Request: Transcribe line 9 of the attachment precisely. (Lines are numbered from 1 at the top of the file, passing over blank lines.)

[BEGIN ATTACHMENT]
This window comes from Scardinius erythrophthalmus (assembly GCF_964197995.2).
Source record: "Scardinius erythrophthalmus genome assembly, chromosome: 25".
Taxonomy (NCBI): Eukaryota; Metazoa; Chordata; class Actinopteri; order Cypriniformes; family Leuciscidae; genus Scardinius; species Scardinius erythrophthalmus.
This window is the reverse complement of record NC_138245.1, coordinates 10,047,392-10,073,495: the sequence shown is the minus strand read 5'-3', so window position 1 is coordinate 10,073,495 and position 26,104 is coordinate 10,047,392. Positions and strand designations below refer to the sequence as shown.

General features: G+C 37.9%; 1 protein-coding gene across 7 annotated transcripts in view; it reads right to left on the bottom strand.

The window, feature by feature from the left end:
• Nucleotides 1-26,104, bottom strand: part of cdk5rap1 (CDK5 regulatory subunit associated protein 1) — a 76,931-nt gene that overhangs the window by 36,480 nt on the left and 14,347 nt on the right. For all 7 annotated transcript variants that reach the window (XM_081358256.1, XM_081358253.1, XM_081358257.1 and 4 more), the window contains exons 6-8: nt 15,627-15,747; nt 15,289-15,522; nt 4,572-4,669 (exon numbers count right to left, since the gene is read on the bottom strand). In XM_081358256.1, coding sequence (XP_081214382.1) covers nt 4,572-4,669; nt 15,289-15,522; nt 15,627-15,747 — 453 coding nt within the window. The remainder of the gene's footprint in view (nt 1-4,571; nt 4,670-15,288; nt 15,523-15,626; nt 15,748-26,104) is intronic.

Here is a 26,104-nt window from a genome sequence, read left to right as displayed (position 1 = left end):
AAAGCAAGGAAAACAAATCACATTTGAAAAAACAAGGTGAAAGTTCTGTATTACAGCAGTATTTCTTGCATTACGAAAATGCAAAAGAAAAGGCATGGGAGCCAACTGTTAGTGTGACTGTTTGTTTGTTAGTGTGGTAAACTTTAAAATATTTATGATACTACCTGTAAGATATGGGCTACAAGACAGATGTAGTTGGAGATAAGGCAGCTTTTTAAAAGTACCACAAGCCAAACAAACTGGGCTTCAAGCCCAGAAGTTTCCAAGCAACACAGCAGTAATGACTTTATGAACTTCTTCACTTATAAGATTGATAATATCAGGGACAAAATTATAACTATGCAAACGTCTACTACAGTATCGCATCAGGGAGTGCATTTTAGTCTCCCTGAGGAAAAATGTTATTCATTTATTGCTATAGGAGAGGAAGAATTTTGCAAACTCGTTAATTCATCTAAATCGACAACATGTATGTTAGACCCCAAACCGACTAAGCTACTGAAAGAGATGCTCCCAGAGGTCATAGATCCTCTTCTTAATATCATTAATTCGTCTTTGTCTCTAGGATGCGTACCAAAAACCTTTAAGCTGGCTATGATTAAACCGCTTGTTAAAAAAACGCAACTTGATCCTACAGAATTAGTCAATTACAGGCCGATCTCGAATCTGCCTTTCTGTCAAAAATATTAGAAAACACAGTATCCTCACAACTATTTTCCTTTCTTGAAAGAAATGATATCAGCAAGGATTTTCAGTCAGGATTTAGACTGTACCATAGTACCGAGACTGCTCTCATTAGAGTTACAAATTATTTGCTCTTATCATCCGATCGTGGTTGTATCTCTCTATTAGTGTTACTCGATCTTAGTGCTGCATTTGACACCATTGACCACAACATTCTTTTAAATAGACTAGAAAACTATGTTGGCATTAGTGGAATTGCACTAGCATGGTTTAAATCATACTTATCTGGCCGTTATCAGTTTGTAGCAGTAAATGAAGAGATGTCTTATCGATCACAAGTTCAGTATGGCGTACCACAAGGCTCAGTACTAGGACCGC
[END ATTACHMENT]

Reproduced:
AAAGCAAGGAAAACAAATCACATTTGAAAAAACAAGGTGAAAGTTCTGTATTACAGCAGTATTTCTTGCATTACGAAAATGCAAAAGAAAAGGCATGGGAGCCAACTGTTAGTGTGACTGTTTGTTTGTTAGTGTGGTAAACTTTAAAATATTTATGATACTACCTGTAAGATATGGGCTACAAGACAGATGTAGTTGGAGATAAGGCAGCTTTTTAAAAGTACCACAAGCCAAACAAACTGGGCTTCAAGCCCAGAAGTTTCCAAGCAACACAGCAGTAATGACTTTATGAACTTCTTCACTTATAAGATTGATAATATCAGGGACAAAATTATAACTATGCAAACGTCTACTACAGTATCGCATCAGGGAGTGCATTTTAGTCTCCCTGAGGAAAAATGTTATTCATTTATTGCTATAGGAGAGGAAGAATTTTGCAAACTCGTTAATTCATCTAAATCGACAACATGTATGTTAGACCCCAAACCGACTAAGCTACTGAAAGAGATGCTCCCAGAGGTCATAGATCCTCTTCTTAATATCATTAATTCGTCTTTGTCTCTAGGATGCGTACCAAAAACCTTTAAGCTGGCTATGATTAAACCGCTTGTTAAAAAAACGCAACTTGATCCTACAGAATTAGTCAATTACAGGCCGATCTCGAATCTGCCTTTCTGTCAAAAATATTAGAAAACACAGTATCCTCACAACTATTTTCCTTTCTTGAAAGAAATGATATCAGCAAGGATTTTCAGTCAGGATTTAGACTGTACCATAGTACCGAGACTGCTCTCATTAGAGTTACAAATTATTTGCTCTTATCATCCGATCGTGGTTGTATCTCTCTATTAGTGTTACTCGATCTTAGTGCTGCATTTGACACCATTGACCACAACATTCTTTTAAATAGACTAGAAAACTATGTTGGCATTAGTGGAATTGCACTAGCATGGTTTAAATCATACTTATCTGGCCGTTATCAGTTTGTAGCAGTAAATGAAGAGATGTCTTATCGATCACAAGTTCAGTATGGCGTACCACAAGGCTCAGTACTAGGACCGC